I got up this morning, went to my computer, and my mouse wasn’t working. The cursor was there at the upper right corner of the monitor screen, but it wouldn’t move. I unplugged the mouse and plugged in another scavenged from a previous computer. That did not work, either. What to do?
I rebooted by the switch on the computer box. (Hold it down for about 15 seconds to turn the computer off, then again to turn on. It turns on quickly. Or, you could pull the wall plug, wait a minute, and plug it back in.) When the reboot was complete, the mouse worked fine. What caused the problem? Who knows, who cares?
When I was taking the mandatory ROTC course at Penn State, they had a fancy name for this type of correction: a general corrective action without knowing the cause. If your M-1 rifle wasn’t working, first slap it hard on its side. Often that simply shakes loose whatever was stuck. It doesn’t matter what as long as it is working again. It’s like we used to slap a TV set to stop the picture from rolling over, again, and again, and again, and again, and again.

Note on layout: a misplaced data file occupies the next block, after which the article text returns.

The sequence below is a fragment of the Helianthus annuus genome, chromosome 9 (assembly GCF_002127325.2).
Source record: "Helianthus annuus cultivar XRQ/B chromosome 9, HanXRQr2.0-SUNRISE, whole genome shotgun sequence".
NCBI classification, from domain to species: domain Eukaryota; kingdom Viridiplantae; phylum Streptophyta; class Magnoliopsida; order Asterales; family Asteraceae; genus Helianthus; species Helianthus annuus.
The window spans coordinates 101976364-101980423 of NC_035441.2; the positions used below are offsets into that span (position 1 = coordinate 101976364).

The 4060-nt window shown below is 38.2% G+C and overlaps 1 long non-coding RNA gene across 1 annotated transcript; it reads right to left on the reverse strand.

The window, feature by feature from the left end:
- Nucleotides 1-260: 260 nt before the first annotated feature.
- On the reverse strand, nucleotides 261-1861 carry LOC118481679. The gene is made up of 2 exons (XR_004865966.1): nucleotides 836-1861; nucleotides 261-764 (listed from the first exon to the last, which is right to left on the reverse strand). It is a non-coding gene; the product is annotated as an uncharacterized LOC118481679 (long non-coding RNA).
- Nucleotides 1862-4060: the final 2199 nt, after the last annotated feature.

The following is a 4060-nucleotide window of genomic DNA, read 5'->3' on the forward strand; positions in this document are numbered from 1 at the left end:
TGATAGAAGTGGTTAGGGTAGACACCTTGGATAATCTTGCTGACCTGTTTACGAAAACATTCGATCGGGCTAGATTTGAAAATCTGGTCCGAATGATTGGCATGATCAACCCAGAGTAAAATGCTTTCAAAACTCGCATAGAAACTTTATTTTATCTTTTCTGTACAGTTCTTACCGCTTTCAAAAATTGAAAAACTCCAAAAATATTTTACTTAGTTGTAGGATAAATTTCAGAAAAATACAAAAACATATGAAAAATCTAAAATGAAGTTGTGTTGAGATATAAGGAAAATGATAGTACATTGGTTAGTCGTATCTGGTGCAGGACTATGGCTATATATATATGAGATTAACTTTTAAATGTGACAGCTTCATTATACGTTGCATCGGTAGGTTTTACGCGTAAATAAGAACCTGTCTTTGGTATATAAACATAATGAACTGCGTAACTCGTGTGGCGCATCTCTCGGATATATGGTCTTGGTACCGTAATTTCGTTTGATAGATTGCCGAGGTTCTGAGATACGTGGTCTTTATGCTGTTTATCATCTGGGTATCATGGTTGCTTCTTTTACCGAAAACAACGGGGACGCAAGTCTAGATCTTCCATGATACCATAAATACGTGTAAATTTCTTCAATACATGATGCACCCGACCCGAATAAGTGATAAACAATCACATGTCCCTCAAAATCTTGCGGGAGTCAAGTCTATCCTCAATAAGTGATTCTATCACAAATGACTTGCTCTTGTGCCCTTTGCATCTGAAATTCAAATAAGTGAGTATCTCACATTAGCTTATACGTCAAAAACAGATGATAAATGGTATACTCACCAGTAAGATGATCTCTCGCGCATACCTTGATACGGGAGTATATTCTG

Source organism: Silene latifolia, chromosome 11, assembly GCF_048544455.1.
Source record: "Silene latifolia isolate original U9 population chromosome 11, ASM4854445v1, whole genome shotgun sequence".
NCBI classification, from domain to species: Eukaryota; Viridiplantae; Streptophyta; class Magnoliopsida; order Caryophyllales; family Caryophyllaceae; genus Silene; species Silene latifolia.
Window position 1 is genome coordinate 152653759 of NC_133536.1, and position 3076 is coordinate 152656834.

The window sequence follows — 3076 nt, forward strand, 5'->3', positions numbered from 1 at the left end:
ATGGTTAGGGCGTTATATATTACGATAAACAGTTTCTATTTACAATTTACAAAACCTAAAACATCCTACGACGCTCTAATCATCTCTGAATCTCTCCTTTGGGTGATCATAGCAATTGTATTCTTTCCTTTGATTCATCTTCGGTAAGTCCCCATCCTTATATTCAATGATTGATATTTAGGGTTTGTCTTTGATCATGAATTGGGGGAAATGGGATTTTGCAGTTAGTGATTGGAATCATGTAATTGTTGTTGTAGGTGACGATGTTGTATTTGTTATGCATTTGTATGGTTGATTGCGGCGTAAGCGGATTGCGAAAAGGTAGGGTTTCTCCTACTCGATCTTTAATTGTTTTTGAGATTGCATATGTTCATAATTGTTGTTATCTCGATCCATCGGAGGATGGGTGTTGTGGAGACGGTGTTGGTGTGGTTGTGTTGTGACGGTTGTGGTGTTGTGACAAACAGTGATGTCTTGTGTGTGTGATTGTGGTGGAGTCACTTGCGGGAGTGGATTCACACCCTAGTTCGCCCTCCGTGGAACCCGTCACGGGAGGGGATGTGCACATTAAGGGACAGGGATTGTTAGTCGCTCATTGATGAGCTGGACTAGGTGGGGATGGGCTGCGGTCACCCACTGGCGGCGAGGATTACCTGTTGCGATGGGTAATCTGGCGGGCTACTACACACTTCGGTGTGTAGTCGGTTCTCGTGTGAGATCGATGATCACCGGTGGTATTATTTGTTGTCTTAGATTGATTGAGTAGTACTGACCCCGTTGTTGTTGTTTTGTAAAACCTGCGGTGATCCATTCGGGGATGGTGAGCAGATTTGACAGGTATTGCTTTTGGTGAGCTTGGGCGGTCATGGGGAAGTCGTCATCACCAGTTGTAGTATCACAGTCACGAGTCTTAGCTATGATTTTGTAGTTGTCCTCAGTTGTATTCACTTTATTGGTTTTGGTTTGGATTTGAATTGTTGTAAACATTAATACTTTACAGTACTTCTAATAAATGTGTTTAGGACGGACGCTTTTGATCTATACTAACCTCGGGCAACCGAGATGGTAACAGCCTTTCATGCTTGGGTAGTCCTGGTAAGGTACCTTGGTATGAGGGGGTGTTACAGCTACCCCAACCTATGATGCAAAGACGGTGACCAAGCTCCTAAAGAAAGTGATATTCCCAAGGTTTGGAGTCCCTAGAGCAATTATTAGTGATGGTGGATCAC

But I don’t remember the name they gave for this action. If you do, please let me know.
To get back on the computer, you will be asked for your password after the reboot. I write my Microsoft password on the underside of my desk. All of the other passwords (about 50), I keep in a file on the computer. So all I need is the one password to get on the computer to get to that file. (Only criticize this procedure if you remember all of your passwords.)
Many programs require that the password contain at least one special character. I meet this requirement by ending each password with an exclamation point (an idea from the Longwood Gardens staff).
(You may have some other operating system, such as Mac OS X or Android. They all have similar password requirements for their operating system, then each application has its own password with its own requirements: the password must be at least 8 characters long, must contain upper and lower case, and must contain at least one special character, and must not be a dirty word. I made up that last one myself.)
“Reboot” simply means to reload the operating system, which a computer automatically does when turning it off, then on. It comes from the saying “lifting yourself by your own boot straps” because it is loading the operating system that tells it how to load the operating system.